Brazilian rosewood fretboard?

turboblues

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This is the fretboard of my 1990 PRS Custom 24. So this ought to be Brazilian..
Ever saw such a light brown Brazilian board? My 1986 PRS has a very dark one (almost ebony in color).
 

Jose

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This is the fretboard of my 1990 PRS Custom 24. So this ought to be Brazilian..
Ever saw such a light brown Brazilian board? My 1986 PRS has a very dark one (almost ebony in color).

There is a range of variation in Brazilian from dark, almost ebony like, to light like the one shown above...
 

LSchefman

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All you have to do is look at the back and sides of a Brazilian Rosewood guitar, and you'll see stunning variations in color.
 

AP515

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Yes. But only because someone said it was BRW. I do not think ANYONE can determine the origin of rosewood visually. Or hear the origin of wood.

There are a few visual queues, but none are definitive. All of them can be confused because of the large variations in both Braz and IRW. One very good way is almost never done; sand off some and smell it. If it smells sweet it is BRW, but who's gonna sand there BRW? The best way I know of is to check the MODCAT or ask PRS if it's older than the MODCAT system.
 
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ADP

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As has been said, there are huge variations in the colour of Brazilian rosewood. Yours certainly doesn't look like Indian rosewood, which is what it would be if it weren't Brazilian.
 

drdoom8793

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So here's a stupid question. I know about all the restrictions as far as BRW but I'm just wondering, what makes it so desirable compared to IRW? I've never had the good fortune to play a brazzy guitar, but IRW has always sounded great to my ears and looks fine to me. Possibly someone could enlighten me? :dontknow:
 

markintime

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Well, it is generally referred to as the "Holy Grail" of tone woods, but I personally wonder how many can really tell the difference sonically. I don't think my ears are that good, and I have one of each. True, they are in different models, SE CU24 vs Paul's Guitar, so that wouldn't be much help. My real preference would be for an ebony board or a cocobolo one (rosewood family), but I base that more on visual appearance. I rely on my eyes to make up for what my tinnitus ears can't do.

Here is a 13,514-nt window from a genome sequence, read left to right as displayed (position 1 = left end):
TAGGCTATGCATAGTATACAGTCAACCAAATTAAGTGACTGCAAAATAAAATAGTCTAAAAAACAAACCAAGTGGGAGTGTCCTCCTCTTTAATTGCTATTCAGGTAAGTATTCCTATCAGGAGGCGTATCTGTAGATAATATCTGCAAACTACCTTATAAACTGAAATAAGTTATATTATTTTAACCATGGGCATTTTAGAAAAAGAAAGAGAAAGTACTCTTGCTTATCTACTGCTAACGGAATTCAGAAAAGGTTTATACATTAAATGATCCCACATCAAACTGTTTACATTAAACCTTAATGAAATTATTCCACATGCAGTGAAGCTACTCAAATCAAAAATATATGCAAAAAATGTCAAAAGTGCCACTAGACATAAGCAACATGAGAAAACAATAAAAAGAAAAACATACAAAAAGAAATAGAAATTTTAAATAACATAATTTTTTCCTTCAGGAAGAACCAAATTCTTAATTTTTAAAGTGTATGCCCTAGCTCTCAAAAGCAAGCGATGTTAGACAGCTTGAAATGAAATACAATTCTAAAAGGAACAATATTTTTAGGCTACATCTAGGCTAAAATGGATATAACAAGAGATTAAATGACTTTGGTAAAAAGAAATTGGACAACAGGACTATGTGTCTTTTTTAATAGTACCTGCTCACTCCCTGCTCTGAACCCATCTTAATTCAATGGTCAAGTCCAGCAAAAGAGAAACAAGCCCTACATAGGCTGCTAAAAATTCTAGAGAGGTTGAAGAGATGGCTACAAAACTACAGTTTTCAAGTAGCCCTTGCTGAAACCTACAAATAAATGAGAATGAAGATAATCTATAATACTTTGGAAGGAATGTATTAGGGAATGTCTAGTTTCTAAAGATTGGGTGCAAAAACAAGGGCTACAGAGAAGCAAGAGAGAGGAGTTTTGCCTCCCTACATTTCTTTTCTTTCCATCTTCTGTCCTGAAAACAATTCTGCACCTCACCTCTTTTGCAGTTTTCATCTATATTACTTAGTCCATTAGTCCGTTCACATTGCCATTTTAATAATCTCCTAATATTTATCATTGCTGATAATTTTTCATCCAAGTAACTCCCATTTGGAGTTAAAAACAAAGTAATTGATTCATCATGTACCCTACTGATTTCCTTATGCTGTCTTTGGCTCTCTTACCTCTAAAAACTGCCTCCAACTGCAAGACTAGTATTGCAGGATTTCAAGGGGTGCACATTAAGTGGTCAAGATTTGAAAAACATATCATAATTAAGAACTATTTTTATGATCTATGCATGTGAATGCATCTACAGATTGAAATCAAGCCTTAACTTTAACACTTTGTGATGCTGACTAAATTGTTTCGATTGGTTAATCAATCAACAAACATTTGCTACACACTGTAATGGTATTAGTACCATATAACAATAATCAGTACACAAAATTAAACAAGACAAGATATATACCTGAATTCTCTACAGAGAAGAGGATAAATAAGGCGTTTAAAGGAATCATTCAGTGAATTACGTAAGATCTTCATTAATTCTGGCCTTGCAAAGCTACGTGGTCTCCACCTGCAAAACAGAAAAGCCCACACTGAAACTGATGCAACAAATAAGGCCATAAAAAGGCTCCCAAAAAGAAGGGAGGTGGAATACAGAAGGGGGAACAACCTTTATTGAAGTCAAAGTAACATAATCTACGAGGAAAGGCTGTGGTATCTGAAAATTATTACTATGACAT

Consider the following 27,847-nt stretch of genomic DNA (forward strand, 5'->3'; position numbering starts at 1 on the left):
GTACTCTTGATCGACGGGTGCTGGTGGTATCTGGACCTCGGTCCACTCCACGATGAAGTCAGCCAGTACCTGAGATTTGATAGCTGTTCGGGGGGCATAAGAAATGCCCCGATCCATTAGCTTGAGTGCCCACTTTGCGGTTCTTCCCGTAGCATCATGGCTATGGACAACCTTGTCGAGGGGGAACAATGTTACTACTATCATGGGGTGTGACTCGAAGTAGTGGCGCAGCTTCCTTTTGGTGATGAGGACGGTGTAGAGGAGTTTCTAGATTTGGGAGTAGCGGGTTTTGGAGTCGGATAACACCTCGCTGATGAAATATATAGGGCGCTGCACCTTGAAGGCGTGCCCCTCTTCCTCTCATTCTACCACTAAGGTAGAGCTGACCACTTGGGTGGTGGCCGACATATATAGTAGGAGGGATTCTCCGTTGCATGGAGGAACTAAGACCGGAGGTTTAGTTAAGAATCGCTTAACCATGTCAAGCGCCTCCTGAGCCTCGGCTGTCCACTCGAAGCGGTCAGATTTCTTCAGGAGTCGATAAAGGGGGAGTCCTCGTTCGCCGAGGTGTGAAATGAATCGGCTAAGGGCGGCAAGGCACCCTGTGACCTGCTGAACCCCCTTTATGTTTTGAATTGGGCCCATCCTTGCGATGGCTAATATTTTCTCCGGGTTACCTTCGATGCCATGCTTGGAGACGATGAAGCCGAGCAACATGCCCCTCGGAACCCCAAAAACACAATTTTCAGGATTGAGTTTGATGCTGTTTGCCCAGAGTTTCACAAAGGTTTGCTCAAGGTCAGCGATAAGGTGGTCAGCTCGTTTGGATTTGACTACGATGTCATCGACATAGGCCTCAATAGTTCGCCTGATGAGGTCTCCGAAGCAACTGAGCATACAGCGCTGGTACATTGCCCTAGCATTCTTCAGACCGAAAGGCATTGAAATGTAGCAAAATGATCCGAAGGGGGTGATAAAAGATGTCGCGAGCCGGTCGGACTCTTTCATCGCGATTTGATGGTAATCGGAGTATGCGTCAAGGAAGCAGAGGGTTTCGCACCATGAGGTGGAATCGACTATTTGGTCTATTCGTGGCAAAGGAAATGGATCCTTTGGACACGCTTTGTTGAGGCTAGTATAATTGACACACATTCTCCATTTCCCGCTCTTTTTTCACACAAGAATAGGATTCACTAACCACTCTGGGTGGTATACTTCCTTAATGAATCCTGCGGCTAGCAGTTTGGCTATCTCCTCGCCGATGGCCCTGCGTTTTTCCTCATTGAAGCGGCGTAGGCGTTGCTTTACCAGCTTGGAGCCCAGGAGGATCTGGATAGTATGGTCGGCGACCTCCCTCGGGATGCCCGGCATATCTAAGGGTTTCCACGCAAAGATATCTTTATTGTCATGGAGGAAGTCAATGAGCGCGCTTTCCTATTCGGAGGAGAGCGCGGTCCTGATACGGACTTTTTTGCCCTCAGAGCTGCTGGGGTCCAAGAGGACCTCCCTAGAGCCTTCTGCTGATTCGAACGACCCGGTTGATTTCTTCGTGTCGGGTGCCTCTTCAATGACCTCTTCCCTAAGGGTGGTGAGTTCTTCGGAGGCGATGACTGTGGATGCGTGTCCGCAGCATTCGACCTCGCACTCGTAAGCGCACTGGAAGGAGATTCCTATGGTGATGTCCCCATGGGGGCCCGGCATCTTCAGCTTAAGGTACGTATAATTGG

Brian Baker

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So here's a stupid question. I know about all the restrictions as far as BRW but I'm just wondering, what makes it so desirable compared to IRW? I've never had the good fortune to play a brazzy guitar, but IRW has always sounded great to my ears and looks fine to me. Possibly someone could enlighten me? :dontknow:

I'm sure someone will correct me if I'm wrong, and maybe even if I'm right, but: The fascination with BRW is basically nostalgia. Acoustic guitar luthiers after the turn of the century were using rosewood for separate fretboards, and the primary wood source was Brazil. Move forward a couple decades, and think Martin pre-war guitars. They were/are considered by many to be the cream of the crop. Brazil contined to export rosewood, and it continued to to be used in guitars after WWII, including now electrics. The early Strats, Teles, Lesters, etc. were primarily BRW (if RW and not ebony or maple). We are all aware of the mojo of these iconic guitars. So history and mojo meet, we yearn for days gone by, and cherish the old school material (BRW) with a heightened subjective and economic value. The iconic status is well deserved in part (BRW has excellent acoustic properties, and is visually attractive), and nostalgic hype in part (IRW may be just as wonderfully acoustic and visually applealing). $0.02.
 
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